Racial Differences in the Receipt of Bowel Surveillance Following Potentially Curative Colorectal Cancer Surgery

Macro International, QRC Division, Bethesda, MD 20814-3202, USA.
Health Services Research (Impact Factor: 2.78). 01/2004; 38(6 Pt 2):1885-903. DOI: 10.1111/j.1475-6773.2003.00207.x
Source: PubMed


To investigate racial differences in posttreatment bowel surveillance after colorectal cancer surgery in a large population of Medicare patients.
We used a large population-based dataset: Surveillance, Epidemiology, and End Results (SEER) linked to Medicare data.
This is a retrospective cohort study. We analyzed data from 44,768 non-Hispanic white, 2,921 black, and 4,416 patients from other racial/ethnic groups, aged 65 and older at diagnosis, who had a diagnosis of local or regional colorectal cancer between 1986 and 1996, and were followed through December 31, 1998. Cox Proportional Hazards models were used to investigate the relation of race and receipt of posttreatment bowel surveillance.
Sociodemographic, hospital, and clinical characteristics were collected at the time of diagnosis for all members of the cohort. Surgery and bowel surveillance with colonoscopy, sigmoidoscopy, and barium enema were obtained from Medicare claims using ICD-9-CM and CPT-4 codes.
The chance of surveillance within 18 months of surgery was 57 percent, 48 percent, and 45 percent for non-Hispanic whites, blacks, and others, respectively. After adjusting for sociodemographic, hospital, and clinical characteristics, blacks were 25 percent less likely than whites to receive surveillance if diagnosed between 1991 and 1996 (RR = 0.75, 95 percent CI = 0.70-0.81).
Elderly blacks were less likely than non-Hispanic whites to receive posttreatment bowel surveillance and this result was not explained by measured racial differences in sociodemographic, hospital, and clinical characteristics. More research is needed to explore the influences of patient- and provider-level factors on racial differences in posttreatment bowel surveillance.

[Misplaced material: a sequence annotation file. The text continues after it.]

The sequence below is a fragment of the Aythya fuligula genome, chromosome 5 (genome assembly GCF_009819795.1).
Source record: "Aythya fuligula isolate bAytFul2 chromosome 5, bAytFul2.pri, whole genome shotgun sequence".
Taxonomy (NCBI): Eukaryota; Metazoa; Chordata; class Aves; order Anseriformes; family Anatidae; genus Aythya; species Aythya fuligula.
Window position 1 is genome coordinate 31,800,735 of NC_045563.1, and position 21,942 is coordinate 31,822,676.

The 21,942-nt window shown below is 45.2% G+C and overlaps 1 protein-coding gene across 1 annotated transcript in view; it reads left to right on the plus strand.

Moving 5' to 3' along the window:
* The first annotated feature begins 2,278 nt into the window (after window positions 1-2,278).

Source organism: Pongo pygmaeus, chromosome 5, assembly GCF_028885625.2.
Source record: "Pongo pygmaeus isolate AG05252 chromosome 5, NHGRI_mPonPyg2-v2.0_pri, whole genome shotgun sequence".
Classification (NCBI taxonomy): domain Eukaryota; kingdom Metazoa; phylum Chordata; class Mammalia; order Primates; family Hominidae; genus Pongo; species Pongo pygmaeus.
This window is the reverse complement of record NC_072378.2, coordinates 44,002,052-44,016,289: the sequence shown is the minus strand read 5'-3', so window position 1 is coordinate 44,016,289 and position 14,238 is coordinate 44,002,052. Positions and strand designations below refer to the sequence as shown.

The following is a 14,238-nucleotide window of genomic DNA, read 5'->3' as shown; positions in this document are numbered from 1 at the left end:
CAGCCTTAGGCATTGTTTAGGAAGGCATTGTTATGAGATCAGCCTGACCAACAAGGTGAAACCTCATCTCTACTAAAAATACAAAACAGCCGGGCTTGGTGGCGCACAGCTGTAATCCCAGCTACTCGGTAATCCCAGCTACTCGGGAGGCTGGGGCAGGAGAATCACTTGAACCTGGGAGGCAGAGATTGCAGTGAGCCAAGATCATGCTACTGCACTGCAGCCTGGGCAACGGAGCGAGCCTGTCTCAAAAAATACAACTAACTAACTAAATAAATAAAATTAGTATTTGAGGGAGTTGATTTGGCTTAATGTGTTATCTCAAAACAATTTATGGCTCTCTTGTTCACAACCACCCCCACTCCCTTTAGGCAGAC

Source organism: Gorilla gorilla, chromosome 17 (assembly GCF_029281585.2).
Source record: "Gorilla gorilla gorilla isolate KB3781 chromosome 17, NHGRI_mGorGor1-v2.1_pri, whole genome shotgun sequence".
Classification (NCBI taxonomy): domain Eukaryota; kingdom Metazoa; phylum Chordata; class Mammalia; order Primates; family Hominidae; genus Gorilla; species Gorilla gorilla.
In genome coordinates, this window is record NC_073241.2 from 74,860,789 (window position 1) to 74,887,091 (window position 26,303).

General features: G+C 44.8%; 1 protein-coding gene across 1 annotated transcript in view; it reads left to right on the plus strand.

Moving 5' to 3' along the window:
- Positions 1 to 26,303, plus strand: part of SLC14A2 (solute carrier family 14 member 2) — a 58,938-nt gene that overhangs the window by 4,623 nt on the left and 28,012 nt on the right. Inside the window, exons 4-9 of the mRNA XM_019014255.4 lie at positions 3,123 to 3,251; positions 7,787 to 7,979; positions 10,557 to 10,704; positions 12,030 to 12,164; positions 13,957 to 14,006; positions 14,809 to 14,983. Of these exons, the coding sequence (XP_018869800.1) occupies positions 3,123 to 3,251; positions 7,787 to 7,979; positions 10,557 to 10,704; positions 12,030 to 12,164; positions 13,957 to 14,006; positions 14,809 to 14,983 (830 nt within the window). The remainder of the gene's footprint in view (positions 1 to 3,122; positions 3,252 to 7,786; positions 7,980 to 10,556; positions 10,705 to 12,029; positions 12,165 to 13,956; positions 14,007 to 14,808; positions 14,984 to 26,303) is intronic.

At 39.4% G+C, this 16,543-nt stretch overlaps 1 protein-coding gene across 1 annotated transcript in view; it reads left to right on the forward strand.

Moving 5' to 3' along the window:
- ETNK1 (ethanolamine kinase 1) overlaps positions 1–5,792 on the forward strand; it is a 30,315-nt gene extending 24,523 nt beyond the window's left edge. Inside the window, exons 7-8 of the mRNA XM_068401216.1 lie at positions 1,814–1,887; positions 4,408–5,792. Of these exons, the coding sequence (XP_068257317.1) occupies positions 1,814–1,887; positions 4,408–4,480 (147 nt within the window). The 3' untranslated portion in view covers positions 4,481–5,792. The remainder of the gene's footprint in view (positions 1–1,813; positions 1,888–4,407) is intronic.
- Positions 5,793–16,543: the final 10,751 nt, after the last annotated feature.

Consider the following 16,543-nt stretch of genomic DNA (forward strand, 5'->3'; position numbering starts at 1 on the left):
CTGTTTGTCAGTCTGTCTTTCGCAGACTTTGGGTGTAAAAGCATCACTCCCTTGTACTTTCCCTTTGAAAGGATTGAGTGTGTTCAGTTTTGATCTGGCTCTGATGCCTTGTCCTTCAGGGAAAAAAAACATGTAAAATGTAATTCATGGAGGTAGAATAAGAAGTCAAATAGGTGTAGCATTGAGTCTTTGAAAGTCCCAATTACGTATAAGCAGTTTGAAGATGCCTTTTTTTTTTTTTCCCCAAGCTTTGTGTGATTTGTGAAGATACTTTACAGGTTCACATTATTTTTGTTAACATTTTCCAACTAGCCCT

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Available from: Kevin Knopf, Jul 09, 2014
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    • "The majority of the evidence regarding ethnicity and uptake of follow-up surveillance found that white CSs were more likely to receive follow-up screening [25,27,28,30,32,33] and to adhere to the guidelines specified above [31] than CSs of other ethnicities. A study based at a ‘safety-net hospital’ which provided care to underserved populations such as ethnic minorities found that black colorectal CSs were more likely to receive follow-up colonoscopies within 3-years of curative resection than CSs of other ethnicities [34]. "
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    • "Second, these studies have included only patients from restricted age and insurance groups (e.g., Medicare recipients), clinic-based populations, or regional health systems[12-18,21]. Finally, previous studies have been limited to administrative data [12,13,16,17,20,21], which may not capture important details about survivors' clinical characteristics. "
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